# $\lim_{n \to \infty}P\left(\left|{1 \over n}\sum_{i=1}^n\left(X_i-{{X_1+X_2+\cdots + X_n} \over n }\right)^2 - \sigma^2 \right| >\epsilon\right)=0$

Let $(X_n)_n$ be independent and identically distributed random variables with expected value $\mu$, variance $\sigma^2$ and $E(X_n^4)<\infty$. How can I show that

$$\lim_{n \to \infty}P\left(\left|{1 \over n}\sum_{i=1}^n\left(X_i-{{X_1+X_2+\cdot \cdot\cdot + X_n} \over n }\right)^2 - \sigma^2 \right| >\epsilon\right)=0$$ for all $\epsilon > 0$.

Some help is much appreciated.

## 1 Answer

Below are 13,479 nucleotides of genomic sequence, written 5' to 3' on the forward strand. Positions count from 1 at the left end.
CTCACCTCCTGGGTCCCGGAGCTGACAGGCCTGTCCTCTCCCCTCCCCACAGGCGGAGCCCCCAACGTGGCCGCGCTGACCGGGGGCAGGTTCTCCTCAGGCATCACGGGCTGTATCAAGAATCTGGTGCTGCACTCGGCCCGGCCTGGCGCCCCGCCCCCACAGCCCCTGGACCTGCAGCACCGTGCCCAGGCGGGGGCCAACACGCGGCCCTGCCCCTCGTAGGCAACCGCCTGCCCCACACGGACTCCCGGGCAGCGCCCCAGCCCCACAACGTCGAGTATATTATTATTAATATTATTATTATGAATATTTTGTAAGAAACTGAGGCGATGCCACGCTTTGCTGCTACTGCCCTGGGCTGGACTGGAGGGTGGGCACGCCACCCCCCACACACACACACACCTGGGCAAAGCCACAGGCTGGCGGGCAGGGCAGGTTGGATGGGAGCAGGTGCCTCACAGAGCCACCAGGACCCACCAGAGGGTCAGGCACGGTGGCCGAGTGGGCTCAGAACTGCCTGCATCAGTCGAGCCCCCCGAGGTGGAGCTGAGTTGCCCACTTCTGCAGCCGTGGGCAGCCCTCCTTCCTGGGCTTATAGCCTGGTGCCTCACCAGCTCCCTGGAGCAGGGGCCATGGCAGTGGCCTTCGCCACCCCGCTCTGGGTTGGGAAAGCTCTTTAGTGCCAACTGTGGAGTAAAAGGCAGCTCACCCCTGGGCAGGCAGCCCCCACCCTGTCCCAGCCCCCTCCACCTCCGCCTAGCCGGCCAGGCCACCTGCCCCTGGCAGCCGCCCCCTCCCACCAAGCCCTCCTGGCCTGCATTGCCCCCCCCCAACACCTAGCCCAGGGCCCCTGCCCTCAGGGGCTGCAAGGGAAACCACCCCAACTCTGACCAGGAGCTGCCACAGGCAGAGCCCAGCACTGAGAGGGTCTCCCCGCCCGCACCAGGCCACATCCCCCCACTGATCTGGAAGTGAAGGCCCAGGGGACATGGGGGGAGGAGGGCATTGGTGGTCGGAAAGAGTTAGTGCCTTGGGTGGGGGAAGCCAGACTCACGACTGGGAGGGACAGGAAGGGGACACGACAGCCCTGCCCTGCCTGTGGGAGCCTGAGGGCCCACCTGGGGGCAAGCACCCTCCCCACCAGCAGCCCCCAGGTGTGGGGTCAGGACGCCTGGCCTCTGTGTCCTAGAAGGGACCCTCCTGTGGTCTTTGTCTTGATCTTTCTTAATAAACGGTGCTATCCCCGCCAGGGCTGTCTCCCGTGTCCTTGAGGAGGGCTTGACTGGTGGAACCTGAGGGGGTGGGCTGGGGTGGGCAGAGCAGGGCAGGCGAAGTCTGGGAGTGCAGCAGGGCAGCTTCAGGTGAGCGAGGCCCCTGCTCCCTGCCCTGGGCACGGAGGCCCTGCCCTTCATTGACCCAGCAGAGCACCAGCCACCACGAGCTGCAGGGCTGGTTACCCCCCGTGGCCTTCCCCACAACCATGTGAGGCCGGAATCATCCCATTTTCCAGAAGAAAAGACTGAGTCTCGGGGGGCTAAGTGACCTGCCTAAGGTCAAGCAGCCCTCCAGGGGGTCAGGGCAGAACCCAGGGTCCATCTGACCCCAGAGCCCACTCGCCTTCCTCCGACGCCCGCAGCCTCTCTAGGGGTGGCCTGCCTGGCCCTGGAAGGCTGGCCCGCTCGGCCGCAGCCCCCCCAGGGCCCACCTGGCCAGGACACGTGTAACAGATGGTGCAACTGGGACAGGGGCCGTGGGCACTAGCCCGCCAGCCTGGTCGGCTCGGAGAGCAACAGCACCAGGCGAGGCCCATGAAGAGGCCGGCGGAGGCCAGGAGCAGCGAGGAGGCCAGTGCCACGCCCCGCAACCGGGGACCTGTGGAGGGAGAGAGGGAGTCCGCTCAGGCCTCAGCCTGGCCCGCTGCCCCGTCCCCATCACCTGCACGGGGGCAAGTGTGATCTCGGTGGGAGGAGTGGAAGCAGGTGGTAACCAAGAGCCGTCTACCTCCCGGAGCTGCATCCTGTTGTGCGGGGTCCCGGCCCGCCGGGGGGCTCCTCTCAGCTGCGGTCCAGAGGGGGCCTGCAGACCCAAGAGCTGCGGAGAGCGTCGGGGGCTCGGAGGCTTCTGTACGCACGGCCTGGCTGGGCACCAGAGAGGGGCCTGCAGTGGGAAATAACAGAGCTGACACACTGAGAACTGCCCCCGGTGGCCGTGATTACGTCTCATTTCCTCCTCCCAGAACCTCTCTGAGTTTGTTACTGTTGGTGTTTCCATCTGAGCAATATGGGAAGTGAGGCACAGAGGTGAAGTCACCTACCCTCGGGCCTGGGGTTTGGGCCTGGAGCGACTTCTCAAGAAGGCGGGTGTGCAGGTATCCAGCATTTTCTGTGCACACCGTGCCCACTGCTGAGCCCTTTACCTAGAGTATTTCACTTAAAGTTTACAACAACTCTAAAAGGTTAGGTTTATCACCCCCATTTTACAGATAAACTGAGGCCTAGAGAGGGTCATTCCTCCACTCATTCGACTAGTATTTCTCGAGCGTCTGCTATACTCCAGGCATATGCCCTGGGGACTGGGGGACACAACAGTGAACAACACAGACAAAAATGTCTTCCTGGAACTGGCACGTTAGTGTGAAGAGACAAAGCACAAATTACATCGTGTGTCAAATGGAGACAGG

Using the Strong Law of Large Numbers, we can actually say that $$\frac1n \sum_{i = 1}^n \bigg( X_i - \frac{X_1 + \cdots + X_n}{n} \bigg)^2$$ converges almost surely to $\sigma^2$. This is stronger than convergence in probability. To see this, for the $i$-th summand we can expand to get $$X_i^2 - 2 \bar S_n X_i + \bar S_n^2$$ Here $\bar S_n = \frac1n (X_1 + \cdots + X_n)$. For the first term, $$\frac1n \sum_{i = 1}^n X_i^2$$ converges almost surely to $E(X_1^2)$ by the Strong law. For the second term, $$- 2 \frac1n \sum_{i =1}^n X_i \bar S_n = - 2 (\bar S_n)^2$$ converges to $- 2 \mu^2$ as $n \to \infty$, again by the strong law. Similarly, the last term $\frac1n \cdot n \bar S_n^2 = \bar S_n^2$ converges to $\mu^2$. Putting it all together, the almost-sure limit is $$E(X_1^2) - \mu^2 = \sigma^2 \, .$$

I would point out that all we used was the fact that $E(X_1^2) < \infty$ to invoke the Strong Law for $\frac1n \sum_{i = 1}^n X_i^2$.